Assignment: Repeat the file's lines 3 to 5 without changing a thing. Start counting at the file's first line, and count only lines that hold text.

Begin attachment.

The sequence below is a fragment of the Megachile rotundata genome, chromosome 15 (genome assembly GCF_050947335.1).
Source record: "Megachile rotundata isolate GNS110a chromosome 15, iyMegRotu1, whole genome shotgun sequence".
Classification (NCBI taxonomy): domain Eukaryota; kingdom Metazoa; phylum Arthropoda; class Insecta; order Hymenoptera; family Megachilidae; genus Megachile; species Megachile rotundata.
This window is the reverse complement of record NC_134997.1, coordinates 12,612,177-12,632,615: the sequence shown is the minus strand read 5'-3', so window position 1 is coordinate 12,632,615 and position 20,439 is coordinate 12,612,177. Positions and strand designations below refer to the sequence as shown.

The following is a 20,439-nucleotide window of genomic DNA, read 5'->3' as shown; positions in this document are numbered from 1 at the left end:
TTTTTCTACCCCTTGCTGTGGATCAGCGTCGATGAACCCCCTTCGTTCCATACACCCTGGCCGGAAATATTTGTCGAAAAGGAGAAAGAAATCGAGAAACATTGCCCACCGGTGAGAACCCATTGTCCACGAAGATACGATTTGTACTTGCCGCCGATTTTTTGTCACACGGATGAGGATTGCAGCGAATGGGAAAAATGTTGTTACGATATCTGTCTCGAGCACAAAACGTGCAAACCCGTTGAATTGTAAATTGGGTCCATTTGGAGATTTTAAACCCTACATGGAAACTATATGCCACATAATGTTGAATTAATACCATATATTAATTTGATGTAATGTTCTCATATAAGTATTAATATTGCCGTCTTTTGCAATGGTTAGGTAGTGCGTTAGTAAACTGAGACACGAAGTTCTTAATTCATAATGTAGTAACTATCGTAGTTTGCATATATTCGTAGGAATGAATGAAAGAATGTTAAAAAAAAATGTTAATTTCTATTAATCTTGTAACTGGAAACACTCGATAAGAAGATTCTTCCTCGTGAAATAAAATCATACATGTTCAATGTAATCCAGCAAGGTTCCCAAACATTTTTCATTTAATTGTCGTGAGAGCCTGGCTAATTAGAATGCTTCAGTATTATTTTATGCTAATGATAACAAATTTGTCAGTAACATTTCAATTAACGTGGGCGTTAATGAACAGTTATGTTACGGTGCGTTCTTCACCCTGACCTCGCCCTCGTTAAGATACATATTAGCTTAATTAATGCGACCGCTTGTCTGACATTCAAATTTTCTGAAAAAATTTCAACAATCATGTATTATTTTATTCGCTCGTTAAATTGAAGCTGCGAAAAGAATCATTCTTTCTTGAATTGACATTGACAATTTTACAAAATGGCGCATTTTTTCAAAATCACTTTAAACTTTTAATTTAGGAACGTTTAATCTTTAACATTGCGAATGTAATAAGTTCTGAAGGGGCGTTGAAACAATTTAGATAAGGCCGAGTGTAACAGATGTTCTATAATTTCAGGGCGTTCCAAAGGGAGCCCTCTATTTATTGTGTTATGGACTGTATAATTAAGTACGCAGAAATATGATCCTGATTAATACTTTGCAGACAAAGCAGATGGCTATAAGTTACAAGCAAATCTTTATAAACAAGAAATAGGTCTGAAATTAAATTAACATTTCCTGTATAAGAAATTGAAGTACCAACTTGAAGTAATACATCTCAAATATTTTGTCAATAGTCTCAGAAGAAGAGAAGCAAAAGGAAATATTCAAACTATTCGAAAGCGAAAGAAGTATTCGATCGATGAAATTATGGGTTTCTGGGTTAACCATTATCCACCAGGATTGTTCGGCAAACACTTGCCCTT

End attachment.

Classification (NCBI taxonomy): domain Eukaryota; kingdom Metazoa; phylum Arthropoda; class Insecta; order Hymenoptera; family Megachilidae; genus Megachile; species Megachile rotundata.
This window is the reverse complement of record NC_134997.1, coordinates 12,612,177-12,632,615: the sequence shown is the minus strand read 5'-3', so window position 1 is coordinate 12,632,615 and position 20,439 is coordinate 12,612,177. Positions and strand designations below refer to the sequence as shown.

The following is a 20,439-nucleotide window of genomic DNA, read 5'->3' as shown; positions in this document are numbered from 1 at the left end: